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The “Western Spirit”
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Western Kentucky University!
At Western Kentucky University, we talk about the transformation of a university, traditionally characterized as regional, to a university of national prominence. Western’s vision is to be the best comprehensive public institution in Kentucky and among the best in the nation.

Located atop one of the highest points in Southcentral Kentucky, Western boasts one of the most beautiful campuses in the nation. But there is more to Western than its park-like campus. There’s a special sense of belonging-the “Western Spirit”-that is well known to students, alumni and fans.

That spirit is at the heart of the transformation.
Some of the changes over the past five years are easy to see: enrollment is at a record high (the fastest growing university in Kentucky); physical improvements are evident all across the campus ($136 million in public/private funded construction projects); and a highly successful capital campaign which, at nearly $100 million, will be the third largest fund-raising effort in the history of higher education in Kentucky. Our students, faculty, staff and graduates are gaining national and international attention for their accomplishments.

Many of the campus’ needs are being met at a time when conventional support is not available. Physical enhancements across campus are being funded in creative ways as to not be a burden on state taxpayers or at the expense of academic programs.

Western has created a national model for residence hall improvement by transferring ownership of 17 halls to the Student Life Foundation. The SLF is investing $40 million into eight complete building renovations and quality of life enhancements in nine others.

A $3.5 million renovation of campus dining halls and a $10 million renovation of the Downing University Center are being financed through new contracts for dining services and soft drink rights.

A $32 million complete renovation of Diddle Arena is being funded in an unprecedented manner through municipal general obligation bonds with the City of Bowling Green. A student fee is making the City whole in its debt. When completed, the arena will impact not only Western’s basketball and volleyball programs, but provide an important economic stimulus to Southcentral Kentucky.

The physical improvements, when combined with a quality faculty and a caring staff, have established Western as a university of choice for students. Western has experienced a 22 percent increase in enrollment over five years, including a record 17,818 in the fall of 2002. In addition, the number of applications for enrollment at Western continues to grow at a record-setting pace, doubling from 5,000 to 10,000 in the last five years.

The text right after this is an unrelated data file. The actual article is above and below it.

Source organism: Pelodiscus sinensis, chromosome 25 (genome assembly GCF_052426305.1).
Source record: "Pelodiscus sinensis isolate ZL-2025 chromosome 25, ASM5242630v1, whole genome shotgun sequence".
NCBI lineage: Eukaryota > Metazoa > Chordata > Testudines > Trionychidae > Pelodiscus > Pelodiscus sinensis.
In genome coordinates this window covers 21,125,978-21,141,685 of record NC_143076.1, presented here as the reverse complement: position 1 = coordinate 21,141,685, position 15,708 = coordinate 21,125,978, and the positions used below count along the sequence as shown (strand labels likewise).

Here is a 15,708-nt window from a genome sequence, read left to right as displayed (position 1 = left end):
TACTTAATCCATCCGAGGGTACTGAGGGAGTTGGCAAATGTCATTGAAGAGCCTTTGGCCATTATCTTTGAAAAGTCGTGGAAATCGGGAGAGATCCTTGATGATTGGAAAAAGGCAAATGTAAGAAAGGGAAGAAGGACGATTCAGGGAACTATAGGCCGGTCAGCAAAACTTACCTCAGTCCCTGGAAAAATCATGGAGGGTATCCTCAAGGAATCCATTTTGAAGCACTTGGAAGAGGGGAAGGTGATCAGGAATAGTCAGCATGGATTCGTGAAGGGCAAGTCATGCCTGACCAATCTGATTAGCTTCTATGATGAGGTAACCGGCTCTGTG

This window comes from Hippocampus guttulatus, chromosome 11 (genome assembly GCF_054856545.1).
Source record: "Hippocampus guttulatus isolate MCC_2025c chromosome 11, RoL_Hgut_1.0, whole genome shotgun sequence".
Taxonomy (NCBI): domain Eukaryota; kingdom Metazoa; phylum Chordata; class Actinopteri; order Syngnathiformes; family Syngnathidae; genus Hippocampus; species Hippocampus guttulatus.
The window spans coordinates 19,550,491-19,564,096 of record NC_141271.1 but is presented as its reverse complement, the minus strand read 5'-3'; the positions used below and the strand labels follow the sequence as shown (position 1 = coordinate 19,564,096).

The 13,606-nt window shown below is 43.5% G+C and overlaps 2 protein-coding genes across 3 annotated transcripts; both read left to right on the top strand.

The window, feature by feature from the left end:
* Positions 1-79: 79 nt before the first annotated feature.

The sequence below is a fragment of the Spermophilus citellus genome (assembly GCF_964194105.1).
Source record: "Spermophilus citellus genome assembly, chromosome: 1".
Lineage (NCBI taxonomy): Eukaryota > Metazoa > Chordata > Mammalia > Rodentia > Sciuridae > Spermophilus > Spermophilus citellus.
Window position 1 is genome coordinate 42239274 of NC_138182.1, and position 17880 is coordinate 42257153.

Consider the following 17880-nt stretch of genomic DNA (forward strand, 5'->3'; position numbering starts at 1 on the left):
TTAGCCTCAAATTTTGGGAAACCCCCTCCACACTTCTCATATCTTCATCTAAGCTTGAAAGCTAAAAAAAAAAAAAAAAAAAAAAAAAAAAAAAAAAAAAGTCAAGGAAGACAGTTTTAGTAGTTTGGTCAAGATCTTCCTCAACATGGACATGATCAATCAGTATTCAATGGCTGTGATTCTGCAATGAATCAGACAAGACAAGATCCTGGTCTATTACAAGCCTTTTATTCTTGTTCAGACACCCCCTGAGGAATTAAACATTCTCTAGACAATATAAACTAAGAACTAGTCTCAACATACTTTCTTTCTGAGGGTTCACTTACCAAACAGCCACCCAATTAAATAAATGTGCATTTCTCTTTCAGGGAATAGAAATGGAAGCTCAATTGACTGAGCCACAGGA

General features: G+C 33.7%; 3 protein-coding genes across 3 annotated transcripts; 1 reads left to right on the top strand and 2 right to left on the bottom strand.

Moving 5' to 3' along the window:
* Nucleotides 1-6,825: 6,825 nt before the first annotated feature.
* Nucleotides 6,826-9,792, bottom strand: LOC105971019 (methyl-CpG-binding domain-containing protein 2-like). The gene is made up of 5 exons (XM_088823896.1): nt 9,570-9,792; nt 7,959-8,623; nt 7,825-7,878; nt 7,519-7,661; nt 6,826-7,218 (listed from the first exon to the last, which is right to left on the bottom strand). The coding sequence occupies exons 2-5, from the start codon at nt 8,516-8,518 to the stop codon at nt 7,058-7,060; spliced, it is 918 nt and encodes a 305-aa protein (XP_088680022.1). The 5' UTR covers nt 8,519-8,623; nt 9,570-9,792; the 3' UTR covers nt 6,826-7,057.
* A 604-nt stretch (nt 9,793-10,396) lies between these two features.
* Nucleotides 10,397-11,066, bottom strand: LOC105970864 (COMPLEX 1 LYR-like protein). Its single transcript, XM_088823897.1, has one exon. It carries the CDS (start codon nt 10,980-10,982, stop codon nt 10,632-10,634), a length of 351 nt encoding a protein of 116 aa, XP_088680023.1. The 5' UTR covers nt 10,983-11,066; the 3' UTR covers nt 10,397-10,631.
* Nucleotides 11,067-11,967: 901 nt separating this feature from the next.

Recent highlights at Western include:

  • The School of Journalism and Broadcasting won the William Randolph Hearst National Journalism Awards Program in 2000 and 2001 and has finished in the top three for the past five years, including third in 2003.
  • The William E. Bivin Forensic Society made history in 2002-03 by completing an unprecedented sweep of major speech and debate championships. It was the first team to win the National Forensic Association, the American Forensic Association National Individual Events Tournament, the International Forensic Association tournament and the Delta Sigma Rho-Tau Kappa Alpha National Tournament in the same year.
  • A successful on-line business begun by two former Bowling Green High School students will continue thanks to two entrepreneurial scholarships and the Kentucky New Economy initiative. The brothers, now WKU students, have located their business in the Center for Research and Development.
  • NASA astronaut and WKU alumnus Terry Wilcutt received the Outstanding Alumnus of Kentucky Award from the Advocates for Higher Education.
  • Dr. Erika Brady received the Acorn Award, which recognizes an outstanding faculty member.
  • Sponsored program funding reached a record $24.46 million in 2001-02 mainly due to an emphasis on applied research.
  • Western has partnered with the Kentucky Community and Technical College System to open the state’s first two regional postsecondary education centers in Glasgow and Elizabethtown. The centers are practical applications of the idea of seamless education by housing together two- and four-year programs and increasing the cooperation between WKU and KCTCS.
  • Western’s concrete canoe team remains among the best in the nation with a sixth-place finish in national competition in Philadelphia. “Illusion,” built by WKU civil engineering students, won the Ohio Valley regional competition and advanced to the 2003 National Concrete Canoe Competition at Drexel University. The canoe won best-finished product and was selected by the competition sponsor, Master Builders Inc., for display at its world headquarters in Cleveland.
  • Western Kentucky University agriculture students finished second in the 2003 North American Intercollegiate Dairy Challenge at Michigan State University.
  • The $18.5 million Mass Media and Technology Hall became the home of the School of Journalism and Broadcasting and the Division of Information Technology this fall. Construction continues on the Center for Engineering and Biological Sciences.
Western’s goal is to produce nationally and globally competitive graduates and provide optimum service and lifelong learning opportunities for its constituents — from students to alumni to the residents of Southcentral Kentucky. For more information about WKU, visit www.wku.edu or call 1-800-4-WKU-INF.